If imitation is the sincerest form of flattery, Uber appears to be a real success, as many other industries attempt to copy the on-demand, app-driven, cashless business model.
For Uber, however, success has come at a price. From issues of liability and insurance, to lawsuits from taxi companies and unions, the company has faced unprecedented challenges as it continues to navigate the sharing economy. However, the biggest issue currently confronting Uber – and the one most instructive to industries and employers nationwide – is whether Uber’s drivers are employees or independent contractors.
O’Connor v. Uber On September 1, 2015, Judge Chen of the U.S. District Court for the Northern District of California certified a class action lawsuit against Uber by drivers alleging they were misclassified as independent contractors rather than employees. The case began as a 2013 lawsuit by four Uber drivers seeking reimbursement for certain expenses such as gas and vehicle maintenance. Today it involves 160,000 current and former California-based Uber drivers. A decision in favor of the plaintiffs would have far-reaching implications, including a significant devaluation of Uber and a closer look at the practices of other businesses with similar business models.
At the heart of the Uber class action is the plaintiffs’ contention that Uber has violated California labor laws by failing to (i) reimburse its drivers for expenses directly incurred as a consequence of the drivers’ employment duties and (ii) pass on tips left for the drivers by patrons. The class action turns on whether the drivers are in fact employees of Uber.
Alleged Misclassification as Independent Contractors. Under California law, the determination of whether a worker is an employee or an independent contractor involves a two-part analysis. First, a plaintiff presents evidence that he provided services for an employer. This establishes a prima facie case that the relationship was that of an employer/employee. The burden then shifts to the employer to prove that the presumed employee was an independent contractor.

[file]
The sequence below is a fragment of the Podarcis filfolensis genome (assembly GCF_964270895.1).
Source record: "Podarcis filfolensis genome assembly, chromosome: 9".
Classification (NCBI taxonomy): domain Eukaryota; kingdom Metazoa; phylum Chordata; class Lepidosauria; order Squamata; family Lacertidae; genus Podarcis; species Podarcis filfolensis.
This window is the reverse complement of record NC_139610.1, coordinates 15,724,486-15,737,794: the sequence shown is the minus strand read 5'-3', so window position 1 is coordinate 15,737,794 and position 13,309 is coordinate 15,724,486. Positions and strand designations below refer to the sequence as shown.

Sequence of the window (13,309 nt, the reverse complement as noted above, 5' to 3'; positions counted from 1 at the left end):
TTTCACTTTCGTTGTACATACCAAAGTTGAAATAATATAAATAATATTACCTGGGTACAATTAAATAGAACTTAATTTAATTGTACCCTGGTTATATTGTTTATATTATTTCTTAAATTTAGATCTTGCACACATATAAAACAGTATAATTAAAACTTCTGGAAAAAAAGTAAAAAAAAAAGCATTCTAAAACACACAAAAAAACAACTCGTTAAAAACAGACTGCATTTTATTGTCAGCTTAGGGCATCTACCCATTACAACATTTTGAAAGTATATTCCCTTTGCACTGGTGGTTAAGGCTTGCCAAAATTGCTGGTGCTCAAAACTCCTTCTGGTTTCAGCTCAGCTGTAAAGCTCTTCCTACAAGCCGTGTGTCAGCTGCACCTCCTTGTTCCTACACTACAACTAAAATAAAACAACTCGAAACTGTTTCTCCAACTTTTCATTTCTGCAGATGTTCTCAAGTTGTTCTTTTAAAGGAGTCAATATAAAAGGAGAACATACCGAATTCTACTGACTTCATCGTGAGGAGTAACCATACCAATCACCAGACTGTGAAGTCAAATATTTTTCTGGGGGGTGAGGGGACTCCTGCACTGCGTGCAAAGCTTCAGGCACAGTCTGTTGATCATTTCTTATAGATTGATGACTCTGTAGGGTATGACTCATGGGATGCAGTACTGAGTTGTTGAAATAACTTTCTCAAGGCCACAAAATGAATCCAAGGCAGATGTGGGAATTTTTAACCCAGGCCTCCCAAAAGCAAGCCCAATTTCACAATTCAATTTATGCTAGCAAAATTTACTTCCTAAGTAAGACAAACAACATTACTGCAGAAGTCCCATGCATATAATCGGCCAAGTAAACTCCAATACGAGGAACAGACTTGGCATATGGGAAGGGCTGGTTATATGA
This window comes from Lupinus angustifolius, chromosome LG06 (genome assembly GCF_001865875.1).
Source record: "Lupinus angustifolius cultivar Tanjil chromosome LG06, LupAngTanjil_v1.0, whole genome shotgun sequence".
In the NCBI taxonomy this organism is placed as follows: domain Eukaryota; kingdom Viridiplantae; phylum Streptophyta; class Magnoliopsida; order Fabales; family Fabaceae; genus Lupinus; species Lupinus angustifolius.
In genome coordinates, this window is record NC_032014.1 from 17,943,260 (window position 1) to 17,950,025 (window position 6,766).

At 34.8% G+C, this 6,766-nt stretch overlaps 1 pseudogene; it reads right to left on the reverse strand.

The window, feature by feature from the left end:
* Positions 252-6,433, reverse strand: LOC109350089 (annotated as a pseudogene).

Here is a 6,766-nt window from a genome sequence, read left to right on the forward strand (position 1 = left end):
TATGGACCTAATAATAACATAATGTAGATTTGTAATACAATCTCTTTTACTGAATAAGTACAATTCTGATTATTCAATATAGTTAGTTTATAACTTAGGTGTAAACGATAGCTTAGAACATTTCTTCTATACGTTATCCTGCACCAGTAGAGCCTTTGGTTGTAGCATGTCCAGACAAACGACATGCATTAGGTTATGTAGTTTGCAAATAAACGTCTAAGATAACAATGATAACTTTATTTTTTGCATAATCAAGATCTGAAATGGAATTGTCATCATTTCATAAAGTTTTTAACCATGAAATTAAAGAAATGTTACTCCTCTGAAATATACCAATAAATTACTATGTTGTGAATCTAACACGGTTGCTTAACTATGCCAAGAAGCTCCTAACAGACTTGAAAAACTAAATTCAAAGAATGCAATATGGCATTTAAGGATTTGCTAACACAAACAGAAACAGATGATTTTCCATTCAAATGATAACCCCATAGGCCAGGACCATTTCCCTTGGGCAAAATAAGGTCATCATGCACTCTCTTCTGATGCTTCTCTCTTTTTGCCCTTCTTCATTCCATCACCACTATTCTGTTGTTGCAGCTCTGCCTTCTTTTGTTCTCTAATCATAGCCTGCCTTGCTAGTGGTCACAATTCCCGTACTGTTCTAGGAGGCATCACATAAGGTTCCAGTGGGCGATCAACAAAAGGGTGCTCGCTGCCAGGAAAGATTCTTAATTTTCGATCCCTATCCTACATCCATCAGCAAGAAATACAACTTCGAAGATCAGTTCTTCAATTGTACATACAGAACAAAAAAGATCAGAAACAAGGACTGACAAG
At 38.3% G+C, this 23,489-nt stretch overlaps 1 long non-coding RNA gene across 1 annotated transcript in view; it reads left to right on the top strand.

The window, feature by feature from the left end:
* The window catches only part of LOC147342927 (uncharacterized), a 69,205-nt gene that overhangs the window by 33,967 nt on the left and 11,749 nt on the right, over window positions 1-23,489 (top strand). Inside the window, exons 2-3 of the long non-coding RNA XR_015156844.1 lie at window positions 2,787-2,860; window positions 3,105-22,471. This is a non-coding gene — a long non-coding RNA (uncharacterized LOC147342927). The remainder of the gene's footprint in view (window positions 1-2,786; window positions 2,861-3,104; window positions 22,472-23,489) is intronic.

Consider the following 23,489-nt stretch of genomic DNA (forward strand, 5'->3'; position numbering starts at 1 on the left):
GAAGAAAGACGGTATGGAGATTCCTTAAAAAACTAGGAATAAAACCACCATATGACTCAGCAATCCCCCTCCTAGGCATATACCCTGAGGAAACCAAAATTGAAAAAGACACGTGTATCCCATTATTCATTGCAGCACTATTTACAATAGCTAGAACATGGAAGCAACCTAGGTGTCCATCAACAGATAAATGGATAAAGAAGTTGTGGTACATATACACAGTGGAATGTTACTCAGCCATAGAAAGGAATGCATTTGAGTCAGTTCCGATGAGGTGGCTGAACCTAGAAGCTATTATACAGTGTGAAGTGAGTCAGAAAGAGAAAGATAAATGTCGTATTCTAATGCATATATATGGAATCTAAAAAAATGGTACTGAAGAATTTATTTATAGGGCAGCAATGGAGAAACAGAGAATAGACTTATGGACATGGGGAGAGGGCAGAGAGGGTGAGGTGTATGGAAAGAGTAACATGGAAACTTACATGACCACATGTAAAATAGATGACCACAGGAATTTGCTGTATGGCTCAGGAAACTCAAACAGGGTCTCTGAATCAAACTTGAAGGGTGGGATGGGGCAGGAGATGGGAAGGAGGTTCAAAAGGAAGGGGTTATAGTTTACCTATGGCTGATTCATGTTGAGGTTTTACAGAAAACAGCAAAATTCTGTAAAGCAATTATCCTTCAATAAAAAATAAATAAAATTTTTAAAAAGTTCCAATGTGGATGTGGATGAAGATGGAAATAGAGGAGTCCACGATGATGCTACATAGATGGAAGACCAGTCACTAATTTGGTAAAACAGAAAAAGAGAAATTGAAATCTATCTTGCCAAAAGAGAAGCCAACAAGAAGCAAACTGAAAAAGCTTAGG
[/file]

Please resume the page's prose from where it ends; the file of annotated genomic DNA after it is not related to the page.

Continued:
In its 1989 Borello opinion, the Supreme Court of California enumerated a number of factors indicating an employment relationship exists. The most significant is the putative employer’s “right to control work details” (i.e., the extent to which the employer retains “all necessary control” over the worker’s performance). While the principal’s “right to control” might appear to be a crucial factor, Judge Chen highlighted the “flexibility” and “variability” of the Borello test, making clear that “no one Borello factor is dispositive when analyzing employee/independent contractor status.” Thus, despite facts that seem to point in favor of the Uber drivers, it is difficult to predict how a jury would weigh the factors, particularly in light of contradictory legal precedent.
Among the more persuasive factors for Judge Chen is the fact that Uber drivers are required to follow detailed requirements imposed on them by Uber, including a monitoring and grading system of feedback provided directly by customers to Uber. Drivers are subject to termination based on their willingness to abide by Uber’s mandates and the grades received from customers. Uber also exercises substantial control over the qualification and selection of its drivers through background checks, city knowledge exams, vehicle inspections, and personal interviews.
Alleged Violation of California Tip Laws. California Labor Code section 351 governs an employer’s obligation to remit employee-earned tips and gratuities to employees. Uber’s published policy is that riders need not pay gratuity to the driver because it is already included in the total cost of the car service. Plaintiffs contend that Uber has not remitted the total proceeds of gratuities to the drivers who earned them.
In determining liability under section 351, it seems plausible based on the facts that a jury might conclude that Uber both received gratuities from its riders and did not remit said proceeds. In other words, despite representing to customers that a tip was included in all of its fares, Uber never calculated, segregated or remitted any tips to its drivers.
The Uber class action will be brought before a California jury on June 20, 2016. While the litigation is based upon California law, the implications will surely reach far beyond the Golden State. When coupled with the U.S. Department of Labor’s recent “Misclassification Initiative,” the employee/independent contractor distinction will likely be among the primary employment issues facing businesses in the coming years. Attorneys representing small businesses or their workers should review the new DOL document and share with clients, while awaiting the Uber class action decision.
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